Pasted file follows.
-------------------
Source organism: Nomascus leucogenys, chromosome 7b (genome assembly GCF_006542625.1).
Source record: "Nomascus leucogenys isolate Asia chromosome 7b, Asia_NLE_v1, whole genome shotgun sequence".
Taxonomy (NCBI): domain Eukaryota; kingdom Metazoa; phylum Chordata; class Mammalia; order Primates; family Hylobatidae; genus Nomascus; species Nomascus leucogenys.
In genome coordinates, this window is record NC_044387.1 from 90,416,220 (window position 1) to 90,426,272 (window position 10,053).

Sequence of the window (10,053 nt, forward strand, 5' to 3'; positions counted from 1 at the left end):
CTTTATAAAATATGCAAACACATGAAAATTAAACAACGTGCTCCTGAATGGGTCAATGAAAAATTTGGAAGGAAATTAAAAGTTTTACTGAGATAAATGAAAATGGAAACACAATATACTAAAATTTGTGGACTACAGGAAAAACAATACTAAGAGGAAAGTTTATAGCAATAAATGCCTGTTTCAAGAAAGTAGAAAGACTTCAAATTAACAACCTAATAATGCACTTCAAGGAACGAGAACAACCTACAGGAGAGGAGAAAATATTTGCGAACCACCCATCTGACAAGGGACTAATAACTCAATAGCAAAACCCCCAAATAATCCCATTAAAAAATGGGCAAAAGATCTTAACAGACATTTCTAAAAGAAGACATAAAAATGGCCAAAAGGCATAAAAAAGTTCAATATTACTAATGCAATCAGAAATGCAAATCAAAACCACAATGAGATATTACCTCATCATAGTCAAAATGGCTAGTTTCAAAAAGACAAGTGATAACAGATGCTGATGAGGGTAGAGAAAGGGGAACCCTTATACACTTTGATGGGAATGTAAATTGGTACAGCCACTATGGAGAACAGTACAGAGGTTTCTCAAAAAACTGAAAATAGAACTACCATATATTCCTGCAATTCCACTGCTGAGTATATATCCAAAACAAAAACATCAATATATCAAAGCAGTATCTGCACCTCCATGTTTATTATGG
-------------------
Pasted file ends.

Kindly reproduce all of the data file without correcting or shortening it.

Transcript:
Source organism: Nomascus leucogenys, chromosome 7b (genome assembly GCF_006542625.1).
Source record: "Nomascus leucogenys isolate Asia chromosome 7b, Asia_NLE_v1, whole genome shotgun sequence".
Taxonomy (NCBI): domain Eukaryota; kingdom Metazoa; phylum Chordata; class Mammalia; order Primates; family Hylobatidae; genus Nomascus; species Nomascus leucogenys.
In genome coordinates, this window is record NC_044387.1 from 90,416,220 (window position 1) to 90,426,272 (window position 10,053).

Sequence of the window (10,053 nt, forward strand, 5' to 3'; positions counted from 1 at the left end):
CTTTATAAAATATGCAAACACATGAAAATTAAACAACGTGCTCCTGAATGGGTCAATGAAAAATTTGGAAGGAAATTAAAAGTTTTACTGAGATAAATGAAAATGGAAACACAATATACTAAAATTTGTGGACTACAGGAAAAACAATACTAAGAGGAAAGTTTATAGCAATAAATGCCTGTTTCAAGAAAGTAGAAAGACTTCAAATTAACAACCTAATAATGCACTTCAAGGAACGAGAACAACCTACAGGAGAGGAGAAAATATTTGCGAACCACCCATCTGACAAGGGACTAATAACTCAATAGCAAAACCCCCAAATAATCCCATTAAAAAATGGGCAAAAGATCTTAACAGACATTTCTAAAAGAAGACATAAAAATGGCCAAAAGGCATAAAAAAGTTCAATATTACTAATGCAATCAGAAATGCAAATCAAAACCACAATGAGATATTACCTCATCATAGTCAAAATGGCTAGTTTCAAAAAGACAAGTGATAACAGATGCTGATGAGGGTAGAGAAAGGGGAACCCTTATACACTTTGATGGGAATGTAAATTGGTACAGCCACTATGGAGAACAGTACAGAGGTTTCTCAAAAAACTGAAAATAGAACTACCATATATTCCTGCAATTCCACTGCTGAGTATATATCCAAAACAAAAACATCAATATATCAAAGCAGTATCTGCACCTCCATGTTTATTATGG